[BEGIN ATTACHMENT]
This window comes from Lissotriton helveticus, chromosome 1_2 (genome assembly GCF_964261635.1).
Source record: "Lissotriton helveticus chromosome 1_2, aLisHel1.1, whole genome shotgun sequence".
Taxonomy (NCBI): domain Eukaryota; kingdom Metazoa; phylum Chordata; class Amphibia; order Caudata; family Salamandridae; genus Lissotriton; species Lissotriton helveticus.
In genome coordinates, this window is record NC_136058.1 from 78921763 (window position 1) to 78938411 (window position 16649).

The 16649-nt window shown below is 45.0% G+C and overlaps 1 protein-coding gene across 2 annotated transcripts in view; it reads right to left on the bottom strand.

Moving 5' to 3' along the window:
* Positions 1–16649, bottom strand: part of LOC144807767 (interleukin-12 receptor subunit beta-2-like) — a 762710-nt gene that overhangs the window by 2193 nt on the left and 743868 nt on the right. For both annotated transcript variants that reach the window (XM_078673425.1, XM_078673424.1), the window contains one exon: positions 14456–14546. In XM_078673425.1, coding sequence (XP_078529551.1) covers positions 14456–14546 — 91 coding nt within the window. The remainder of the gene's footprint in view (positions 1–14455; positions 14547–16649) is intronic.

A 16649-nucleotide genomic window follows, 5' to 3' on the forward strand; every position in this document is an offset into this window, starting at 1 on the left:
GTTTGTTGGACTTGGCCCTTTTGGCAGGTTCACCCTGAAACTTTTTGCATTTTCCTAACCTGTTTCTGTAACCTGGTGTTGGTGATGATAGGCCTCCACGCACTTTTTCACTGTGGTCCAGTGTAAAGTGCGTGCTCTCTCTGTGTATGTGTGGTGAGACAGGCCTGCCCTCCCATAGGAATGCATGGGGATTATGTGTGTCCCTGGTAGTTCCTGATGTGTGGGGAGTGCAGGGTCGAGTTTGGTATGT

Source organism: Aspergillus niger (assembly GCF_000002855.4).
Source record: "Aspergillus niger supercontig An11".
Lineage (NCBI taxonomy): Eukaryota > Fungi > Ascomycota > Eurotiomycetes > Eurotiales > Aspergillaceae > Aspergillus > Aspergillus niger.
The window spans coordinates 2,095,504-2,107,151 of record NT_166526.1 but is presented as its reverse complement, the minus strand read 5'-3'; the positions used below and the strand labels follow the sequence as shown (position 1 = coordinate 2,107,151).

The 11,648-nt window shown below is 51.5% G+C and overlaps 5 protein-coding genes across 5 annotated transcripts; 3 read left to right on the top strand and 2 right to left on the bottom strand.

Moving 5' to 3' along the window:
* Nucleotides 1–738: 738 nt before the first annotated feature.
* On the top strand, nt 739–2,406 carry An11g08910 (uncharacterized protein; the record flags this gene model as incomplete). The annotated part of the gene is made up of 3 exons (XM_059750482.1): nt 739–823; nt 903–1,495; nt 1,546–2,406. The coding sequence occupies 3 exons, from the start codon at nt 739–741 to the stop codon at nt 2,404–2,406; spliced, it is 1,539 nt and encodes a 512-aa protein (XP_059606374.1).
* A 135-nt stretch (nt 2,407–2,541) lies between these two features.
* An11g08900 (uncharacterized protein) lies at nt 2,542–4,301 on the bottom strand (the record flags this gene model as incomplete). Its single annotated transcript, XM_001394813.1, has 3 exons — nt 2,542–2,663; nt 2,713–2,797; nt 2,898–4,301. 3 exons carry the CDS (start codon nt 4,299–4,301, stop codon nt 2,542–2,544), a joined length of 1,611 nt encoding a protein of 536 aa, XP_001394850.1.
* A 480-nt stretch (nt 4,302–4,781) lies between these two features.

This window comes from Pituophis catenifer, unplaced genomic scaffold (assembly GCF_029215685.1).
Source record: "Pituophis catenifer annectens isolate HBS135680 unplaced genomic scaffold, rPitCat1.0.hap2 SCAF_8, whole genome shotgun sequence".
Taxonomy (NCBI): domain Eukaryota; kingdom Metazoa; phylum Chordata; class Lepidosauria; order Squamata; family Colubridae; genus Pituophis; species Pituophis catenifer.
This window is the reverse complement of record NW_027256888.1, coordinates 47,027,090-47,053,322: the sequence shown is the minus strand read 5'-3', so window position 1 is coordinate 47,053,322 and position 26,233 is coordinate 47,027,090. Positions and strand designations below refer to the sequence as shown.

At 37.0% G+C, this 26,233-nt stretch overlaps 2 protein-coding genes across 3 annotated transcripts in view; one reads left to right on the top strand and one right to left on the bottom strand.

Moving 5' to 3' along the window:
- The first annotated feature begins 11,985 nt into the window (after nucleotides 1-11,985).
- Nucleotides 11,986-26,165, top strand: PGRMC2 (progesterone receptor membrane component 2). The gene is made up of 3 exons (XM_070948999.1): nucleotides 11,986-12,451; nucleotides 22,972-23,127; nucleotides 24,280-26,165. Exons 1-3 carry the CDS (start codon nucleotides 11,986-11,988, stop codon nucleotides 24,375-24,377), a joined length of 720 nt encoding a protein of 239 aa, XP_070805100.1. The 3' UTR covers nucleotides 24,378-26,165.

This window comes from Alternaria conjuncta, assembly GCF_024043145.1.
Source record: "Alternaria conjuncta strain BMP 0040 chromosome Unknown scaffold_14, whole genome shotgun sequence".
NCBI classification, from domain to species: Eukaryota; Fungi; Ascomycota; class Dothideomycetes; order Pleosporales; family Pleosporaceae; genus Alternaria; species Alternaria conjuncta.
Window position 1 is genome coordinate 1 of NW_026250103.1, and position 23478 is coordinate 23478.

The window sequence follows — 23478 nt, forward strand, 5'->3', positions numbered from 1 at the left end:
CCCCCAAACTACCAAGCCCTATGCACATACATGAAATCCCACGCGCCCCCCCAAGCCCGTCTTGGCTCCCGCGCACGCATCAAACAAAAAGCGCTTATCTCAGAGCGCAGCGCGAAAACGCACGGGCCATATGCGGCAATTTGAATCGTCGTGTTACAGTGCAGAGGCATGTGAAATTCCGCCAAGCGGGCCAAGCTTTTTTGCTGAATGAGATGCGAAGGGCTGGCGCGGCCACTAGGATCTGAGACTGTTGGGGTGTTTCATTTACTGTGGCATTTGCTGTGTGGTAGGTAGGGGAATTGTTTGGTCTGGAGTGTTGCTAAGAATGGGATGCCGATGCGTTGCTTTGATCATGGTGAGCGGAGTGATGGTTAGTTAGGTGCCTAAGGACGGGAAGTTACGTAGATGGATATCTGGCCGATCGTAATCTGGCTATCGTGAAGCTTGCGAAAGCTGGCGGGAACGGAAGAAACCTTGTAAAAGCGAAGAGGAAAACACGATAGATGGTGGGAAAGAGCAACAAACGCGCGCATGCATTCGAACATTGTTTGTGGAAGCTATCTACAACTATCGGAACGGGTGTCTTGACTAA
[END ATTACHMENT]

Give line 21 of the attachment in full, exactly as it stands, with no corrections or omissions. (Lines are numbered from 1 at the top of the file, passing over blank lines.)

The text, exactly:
This window comes from Pituophis catenifer, unplaced genomic scaffold (assembly GCF_029215685.1).